a white flower on a plant: Magnolia stellata © Crocus Magnolia stellata Magnolia stellata

The beautiful Star magnolia is slow growing with a compact, twiggy habit, but in time becomes a broad-spreading, small tree or large shrub. It takes around 10-20 years to reach heights of 1.5-2.5m and has the potential to reach 4m.

It will thrive in a tub or any spot in the garden that receives full sun to light shade, and is happiest when planted in neutral or acid soil. Avoid planting in exposed positions and low-lying frost pockets though, as frosted flower buds rarely open and flowers will become brown and turn to mush. Mulching in spring will keep the roots cool and moist.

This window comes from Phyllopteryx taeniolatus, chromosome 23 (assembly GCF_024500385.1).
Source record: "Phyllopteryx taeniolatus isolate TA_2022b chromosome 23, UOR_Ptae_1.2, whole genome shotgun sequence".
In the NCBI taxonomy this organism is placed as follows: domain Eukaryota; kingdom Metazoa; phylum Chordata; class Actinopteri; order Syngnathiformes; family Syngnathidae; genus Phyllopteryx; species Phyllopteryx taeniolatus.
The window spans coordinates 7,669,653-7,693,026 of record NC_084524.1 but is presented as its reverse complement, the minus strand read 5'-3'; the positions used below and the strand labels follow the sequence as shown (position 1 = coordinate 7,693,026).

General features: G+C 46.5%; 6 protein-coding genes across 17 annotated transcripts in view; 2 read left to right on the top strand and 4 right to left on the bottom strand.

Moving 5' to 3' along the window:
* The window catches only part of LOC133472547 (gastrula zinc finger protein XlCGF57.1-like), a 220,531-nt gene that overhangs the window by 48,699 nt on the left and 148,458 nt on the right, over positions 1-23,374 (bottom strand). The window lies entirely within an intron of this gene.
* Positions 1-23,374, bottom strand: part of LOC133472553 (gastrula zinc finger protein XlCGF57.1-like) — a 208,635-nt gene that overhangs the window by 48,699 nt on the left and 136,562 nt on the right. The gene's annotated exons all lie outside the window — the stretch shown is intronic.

a large tree: Gleditsia triacanthos © Crocus Gleditsia triacanthos Gleditsia tricanthos

If you’re looking for something a bit more exotic, there is the easy-going Honey Locust tree, Gleditsia tricanthos. The variety Sunburst makes an impressive mop-headed tree, clothed with pretty and delicate weeping frondy-like foliage that is first yellow and later on light green, making it another worthy lawn specimen.

The variety Ruby Lace has thornless stems and attractive young leaves that are ruby red, turning bronzy-green as the summer progresses and then yellow-gold in autumn. Gleditsia has an open, light canopy, inconspicuous green-white flowers followed by long, flat twisted seedpods. It is suitable for growing in a large tub of John Innes compost on a sunny, sheltered patio.